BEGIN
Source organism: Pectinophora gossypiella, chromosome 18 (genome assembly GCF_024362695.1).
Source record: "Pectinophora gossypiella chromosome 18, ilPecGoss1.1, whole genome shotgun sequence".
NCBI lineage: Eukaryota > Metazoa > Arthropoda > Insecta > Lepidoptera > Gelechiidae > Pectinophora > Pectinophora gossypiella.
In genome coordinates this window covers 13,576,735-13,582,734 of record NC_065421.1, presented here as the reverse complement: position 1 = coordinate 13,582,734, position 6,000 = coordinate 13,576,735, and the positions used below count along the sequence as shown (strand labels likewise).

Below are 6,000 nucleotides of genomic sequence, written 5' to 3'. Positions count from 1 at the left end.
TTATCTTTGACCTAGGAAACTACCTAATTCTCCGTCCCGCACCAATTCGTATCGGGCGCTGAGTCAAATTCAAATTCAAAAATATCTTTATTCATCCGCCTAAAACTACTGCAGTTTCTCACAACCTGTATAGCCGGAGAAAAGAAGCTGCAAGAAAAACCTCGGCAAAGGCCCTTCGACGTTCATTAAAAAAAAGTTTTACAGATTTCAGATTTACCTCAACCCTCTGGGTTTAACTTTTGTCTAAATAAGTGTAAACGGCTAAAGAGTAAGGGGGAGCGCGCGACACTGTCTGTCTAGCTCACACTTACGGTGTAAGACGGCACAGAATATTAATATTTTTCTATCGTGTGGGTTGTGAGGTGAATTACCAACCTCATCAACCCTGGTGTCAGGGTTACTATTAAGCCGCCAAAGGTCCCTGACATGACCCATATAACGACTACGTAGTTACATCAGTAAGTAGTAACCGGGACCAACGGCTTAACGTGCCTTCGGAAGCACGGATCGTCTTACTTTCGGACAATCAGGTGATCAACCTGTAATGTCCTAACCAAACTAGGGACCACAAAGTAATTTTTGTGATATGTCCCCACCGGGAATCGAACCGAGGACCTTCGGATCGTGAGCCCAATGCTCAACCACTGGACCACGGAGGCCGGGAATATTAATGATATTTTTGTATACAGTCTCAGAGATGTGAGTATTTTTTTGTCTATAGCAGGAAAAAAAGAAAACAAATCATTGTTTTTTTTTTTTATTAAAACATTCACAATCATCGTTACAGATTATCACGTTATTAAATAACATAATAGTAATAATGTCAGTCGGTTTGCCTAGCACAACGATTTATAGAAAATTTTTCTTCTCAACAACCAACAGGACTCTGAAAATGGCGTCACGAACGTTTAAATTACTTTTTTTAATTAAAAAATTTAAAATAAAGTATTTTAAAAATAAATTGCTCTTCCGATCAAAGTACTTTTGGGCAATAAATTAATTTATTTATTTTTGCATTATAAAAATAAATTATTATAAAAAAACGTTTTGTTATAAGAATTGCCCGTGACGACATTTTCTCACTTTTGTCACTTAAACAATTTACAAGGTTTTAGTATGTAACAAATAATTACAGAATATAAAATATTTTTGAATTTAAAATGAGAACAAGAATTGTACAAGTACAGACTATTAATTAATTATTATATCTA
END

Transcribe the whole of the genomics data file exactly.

Source organism: Pectinophora gossypiella, chromosome 18 (genome assembly GCF_024362695.1).
Source record: "Pectinophora gossypiella chromosome 18, ilPecGoss1.1, whole genome shotgun sequence".
NCBI lineage: Eukaryota > Metazoa > Arthropoda > Insecta > Lepidoptera > Gelechiidae > Pectinophora > Pectinophora gossypiella.
In genome coordinates this window covers 13,576,735-13,582,734 of record NC_065421.1, presented here as the reverse complement: position 1 = coordinate 13,582,734, position 6,000 = coordinate 13,576,735, and the positions used below count along the sequence as shown (strand labels likewise).

Below are 6,000 nucleotides of genomic sequence, written 5' to 3'. Positions count from 1 at the left end.
TTATCTTTGACCTAGGAAACTACCTAATTCTCCGTCCCGCACCAATTCGTATCGGGCGCTGAGTCAAATTCAAATTCAAAAATATCTTTATTCATCCGCCTAAAACTACTGCAGTTTCTCACAACCTGTATAGCCGGAGAAAAGAAGCTGCAAGAAAAACCTCGGCAAAGGCCCTTCGACGTTCATTAAAAAAAAGTTTTACAGATTTCAGATTTACCTCAACCCTCTGGGTTTAACTTTTGTCTAAATAAGTGTAAACGGCTAAAGAGTAAGGGGGAGCGCGCGACACTGTCTGTCTAGCTCACACTTACGGTGTAAGACGGCACAGAATATTAATATTTTTCTATCGTGTGGGTTGTGAGGTGAATTACCAACCTCATCAACCCTGGTGTCAGGGTTACTATTAAGCCGCCAAAGGTCCCTGACATGACCCATATAACGACTACGTAGTTACATCAGTAAGTAGTAACCGGGACCAACGGCTTAACGTGCCTTCGGAAGCACGGATCGTCTTACTTTCGGACAATCAGGTGATCAACCTGTAATGTCCTAACCAAACTAGGGACCACAAAGTAATTTTTGTGATATGTCCCCACCGGGAATCGAACCGAGGACCTTCGGATCGTGAGCCCAATGCTCAACCACTGGACCACGGAGGCCGGGAATATTAATGATATTTTTGTATACAGTCTCAGAGATGTGAGTATTTTTTTGTCTATAGCAGGAAAAAAAGAAAACAAATCATTGTTTTTTTTTTTTATTAAAACATTCACAATCATCGTTACAGATTATCACGTTATTAAATAACATAATAGTAATAATGTCAGTCGGTTTGCCTAGCACAACGATTTATAGAAAATTTTTCTTCTCAACAACCAACAGGACTCTGAAAATGGCGTCACGAACGTTTAAATTACTTTTTTTAATTAAAAAATTTAAAATAAAGTATTTTAAAAATAAATTGCTCTTCCGATCAAAGTACTTTTGGGCAATAAATTAATTTATTTATTTTTGCATTATAAAAATAAATTATTATAAAAAAACGTTTTGTTATAAGAATTGCCCGTGACGACATTTTCTCACTTTTGTCACTTAAACAATTTACAAGGTTTTAGTATGTAACAAATAATTACAGAATATAAAATATTTTTGAATTTAAAATGAGAACAAGAATTGTACAAGTACAGACTATTAATTAATTATTATATCTA